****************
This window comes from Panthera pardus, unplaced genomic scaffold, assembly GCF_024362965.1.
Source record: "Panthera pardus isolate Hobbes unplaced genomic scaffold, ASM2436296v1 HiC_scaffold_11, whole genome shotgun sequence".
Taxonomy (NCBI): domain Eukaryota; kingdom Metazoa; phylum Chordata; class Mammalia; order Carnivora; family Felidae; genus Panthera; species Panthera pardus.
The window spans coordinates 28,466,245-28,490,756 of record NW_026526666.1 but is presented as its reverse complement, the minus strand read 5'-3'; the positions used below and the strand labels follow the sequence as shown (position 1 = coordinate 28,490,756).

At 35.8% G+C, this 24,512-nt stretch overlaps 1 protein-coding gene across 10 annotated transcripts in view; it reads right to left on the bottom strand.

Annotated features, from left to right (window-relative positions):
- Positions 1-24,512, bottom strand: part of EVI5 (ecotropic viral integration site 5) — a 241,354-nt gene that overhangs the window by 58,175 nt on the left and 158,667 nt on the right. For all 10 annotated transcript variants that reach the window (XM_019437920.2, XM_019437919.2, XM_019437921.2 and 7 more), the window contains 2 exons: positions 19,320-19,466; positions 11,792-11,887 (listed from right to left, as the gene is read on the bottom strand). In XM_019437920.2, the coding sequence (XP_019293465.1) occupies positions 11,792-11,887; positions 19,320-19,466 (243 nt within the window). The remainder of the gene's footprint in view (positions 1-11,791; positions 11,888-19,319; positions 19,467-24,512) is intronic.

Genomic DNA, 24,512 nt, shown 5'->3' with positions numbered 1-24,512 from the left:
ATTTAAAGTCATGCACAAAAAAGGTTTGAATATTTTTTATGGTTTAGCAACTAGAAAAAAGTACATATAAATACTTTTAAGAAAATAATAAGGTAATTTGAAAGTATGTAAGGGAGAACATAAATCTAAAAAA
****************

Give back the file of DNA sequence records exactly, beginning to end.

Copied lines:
This window comes from Panthera pardus, unplaced genomic scaffold, assembly GCF_024362965.1.
Source record: "Panthera pardus isolate Hobbes unplaced genomic scaffold, ASM2436296v1 HiC_scaffold_11, whole genome shotgun sequence".
Taxonomy (NCBI): domain Eukaryota; kingdom Metazoa; phylum Chordata; class Mammalia; order Carnivora; family Felidae; genus Panthera; species Panthera pardus.
The window spans coordinates 28,466,245-28,490,756 of record NW_026526666.1 but is presented as its reverse complement, the minus strand read 5'-3'; the positions used below and the strand labels follow the sequence as shown (position 1 = coordinate 28,490,756).

At 35.8% G+C, this 24,512-nt stretch overlaps 1 protein-coding gene across 10 annotated transcripts in view; it reads right to left on the bottom strand.

Annotated features, from left to right (window-relative positions):
- Positions 1-24,512, bottom strand: part of EVI5 (ecotropic viral integration site 5) — a 241,354-nt gene that overhangs the window by 58,175 nt on the left and 158,667 nt on the right. For all 10 annotated transcript variants that reach the window (XM_019437920.2, XM_019437919.2, XM_019437921.2 and 7 more), the window contains 2 exons: positions 19,320-19,466; positions 11,792-11,887 (listed from right to left, as the gene is read on the bottom strand). In XM_019437920.2, the coding sequence (XP_019293465.1) occupies positions 11,792-11,887; positions 19,320-19,466 (243 nt within the window). The remainder of the gene's footprint in view (positions 1-11,791; positions 11,888-19,319; positions 19,467-24,512) is intronic.

Genomic DNA, 24,512 nt, shown 5'->3' with positions numbered 1-24,512 from the left:
ATTTAAAGTCATGCACAAAAAAGGTTTGAATATTTTTTATGGTTTAGCAACTAGAAAAAAGTACATATAAATACTTTTAAGAAAATAATAAGGTAATTTGAAAGTATGTAAGGGAGAACATAAATCTAAAAAA